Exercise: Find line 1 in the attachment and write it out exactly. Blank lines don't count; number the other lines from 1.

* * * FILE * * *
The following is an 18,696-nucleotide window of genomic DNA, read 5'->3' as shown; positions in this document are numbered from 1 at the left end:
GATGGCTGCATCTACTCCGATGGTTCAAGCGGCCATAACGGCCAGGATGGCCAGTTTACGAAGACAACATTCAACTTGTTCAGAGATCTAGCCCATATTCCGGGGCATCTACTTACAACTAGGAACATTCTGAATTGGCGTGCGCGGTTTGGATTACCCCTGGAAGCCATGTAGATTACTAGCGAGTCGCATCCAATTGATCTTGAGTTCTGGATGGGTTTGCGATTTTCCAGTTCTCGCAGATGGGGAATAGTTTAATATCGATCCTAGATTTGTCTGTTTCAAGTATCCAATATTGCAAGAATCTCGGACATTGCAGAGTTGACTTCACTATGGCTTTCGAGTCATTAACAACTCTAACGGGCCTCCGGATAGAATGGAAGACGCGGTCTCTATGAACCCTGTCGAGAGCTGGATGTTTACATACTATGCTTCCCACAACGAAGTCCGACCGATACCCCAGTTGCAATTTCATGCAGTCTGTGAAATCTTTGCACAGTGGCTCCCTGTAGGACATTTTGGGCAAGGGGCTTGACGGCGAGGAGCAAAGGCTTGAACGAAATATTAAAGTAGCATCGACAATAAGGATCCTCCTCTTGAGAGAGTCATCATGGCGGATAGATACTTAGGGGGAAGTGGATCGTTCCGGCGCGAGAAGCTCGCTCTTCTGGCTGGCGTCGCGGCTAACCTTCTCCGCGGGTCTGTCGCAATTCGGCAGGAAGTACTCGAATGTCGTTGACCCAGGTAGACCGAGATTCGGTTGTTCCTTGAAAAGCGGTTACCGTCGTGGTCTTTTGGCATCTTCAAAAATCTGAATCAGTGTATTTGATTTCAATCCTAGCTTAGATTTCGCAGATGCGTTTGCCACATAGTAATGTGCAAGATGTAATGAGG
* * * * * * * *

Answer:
The following is an 18,696-nucleotide window of genomic DNA, read 5'->3' as shown; positions in this document are numbered from 1 at the left end: